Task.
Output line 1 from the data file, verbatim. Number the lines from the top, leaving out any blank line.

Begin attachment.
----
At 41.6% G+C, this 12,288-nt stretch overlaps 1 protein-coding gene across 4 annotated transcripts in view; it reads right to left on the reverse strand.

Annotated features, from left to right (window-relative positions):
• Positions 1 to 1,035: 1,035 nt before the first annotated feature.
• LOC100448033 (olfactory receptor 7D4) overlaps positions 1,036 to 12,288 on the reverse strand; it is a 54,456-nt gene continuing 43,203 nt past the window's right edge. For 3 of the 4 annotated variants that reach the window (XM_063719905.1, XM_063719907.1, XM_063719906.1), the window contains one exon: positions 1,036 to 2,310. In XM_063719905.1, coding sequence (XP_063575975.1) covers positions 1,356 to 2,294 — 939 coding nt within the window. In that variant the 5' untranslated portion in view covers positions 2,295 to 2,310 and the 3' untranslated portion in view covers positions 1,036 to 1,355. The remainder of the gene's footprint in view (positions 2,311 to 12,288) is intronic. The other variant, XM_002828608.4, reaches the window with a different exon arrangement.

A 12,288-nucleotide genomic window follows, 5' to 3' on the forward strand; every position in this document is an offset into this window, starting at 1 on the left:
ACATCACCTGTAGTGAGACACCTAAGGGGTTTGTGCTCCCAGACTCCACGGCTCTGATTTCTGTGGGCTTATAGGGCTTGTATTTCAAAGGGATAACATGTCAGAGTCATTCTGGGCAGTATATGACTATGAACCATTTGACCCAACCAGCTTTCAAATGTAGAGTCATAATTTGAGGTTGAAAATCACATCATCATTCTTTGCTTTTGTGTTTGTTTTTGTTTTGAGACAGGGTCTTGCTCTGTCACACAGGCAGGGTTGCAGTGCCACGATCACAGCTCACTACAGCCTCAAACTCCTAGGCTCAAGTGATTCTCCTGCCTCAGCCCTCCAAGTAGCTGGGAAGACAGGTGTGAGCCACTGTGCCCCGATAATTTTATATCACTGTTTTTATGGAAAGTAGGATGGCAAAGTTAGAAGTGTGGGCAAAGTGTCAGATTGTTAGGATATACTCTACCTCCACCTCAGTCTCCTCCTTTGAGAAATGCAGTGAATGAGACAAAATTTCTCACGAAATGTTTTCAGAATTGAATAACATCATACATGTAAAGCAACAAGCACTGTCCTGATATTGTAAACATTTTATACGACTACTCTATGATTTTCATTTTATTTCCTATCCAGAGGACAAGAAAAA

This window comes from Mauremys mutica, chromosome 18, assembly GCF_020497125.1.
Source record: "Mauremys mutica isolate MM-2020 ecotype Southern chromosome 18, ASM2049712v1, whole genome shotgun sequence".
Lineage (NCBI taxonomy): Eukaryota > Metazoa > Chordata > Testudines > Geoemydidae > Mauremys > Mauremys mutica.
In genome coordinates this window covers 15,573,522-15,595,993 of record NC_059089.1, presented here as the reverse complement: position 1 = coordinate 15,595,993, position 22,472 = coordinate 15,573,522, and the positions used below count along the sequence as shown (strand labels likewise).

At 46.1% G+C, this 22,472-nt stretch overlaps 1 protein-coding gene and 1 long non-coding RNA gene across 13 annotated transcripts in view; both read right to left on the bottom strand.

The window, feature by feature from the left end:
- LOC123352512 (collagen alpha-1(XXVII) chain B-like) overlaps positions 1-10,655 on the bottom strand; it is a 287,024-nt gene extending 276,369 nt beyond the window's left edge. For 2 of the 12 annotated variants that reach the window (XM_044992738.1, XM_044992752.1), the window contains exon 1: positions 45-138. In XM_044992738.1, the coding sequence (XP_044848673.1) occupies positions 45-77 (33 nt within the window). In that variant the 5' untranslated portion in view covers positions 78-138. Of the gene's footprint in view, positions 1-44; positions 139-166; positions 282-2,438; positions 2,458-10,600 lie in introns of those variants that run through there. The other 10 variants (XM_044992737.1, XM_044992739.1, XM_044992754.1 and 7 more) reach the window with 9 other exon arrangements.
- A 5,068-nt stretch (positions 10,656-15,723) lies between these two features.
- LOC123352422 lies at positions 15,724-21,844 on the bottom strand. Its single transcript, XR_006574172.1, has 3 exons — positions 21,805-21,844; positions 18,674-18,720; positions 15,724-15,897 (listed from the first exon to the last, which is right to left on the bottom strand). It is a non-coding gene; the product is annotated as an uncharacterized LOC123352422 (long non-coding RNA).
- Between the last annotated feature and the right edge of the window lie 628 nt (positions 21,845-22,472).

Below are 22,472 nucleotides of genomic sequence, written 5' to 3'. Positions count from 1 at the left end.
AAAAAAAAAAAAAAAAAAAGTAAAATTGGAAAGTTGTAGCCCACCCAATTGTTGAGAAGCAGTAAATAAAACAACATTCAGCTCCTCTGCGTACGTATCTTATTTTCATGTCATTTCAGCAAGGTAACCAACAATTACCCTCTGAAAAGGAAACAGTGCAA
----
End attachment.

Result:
At 41.6% G+C, this 12,288-nt stretch overlaps 1 protein-coding gene across 4 annotated transcripts in view; it reads right to left on the reverse strand.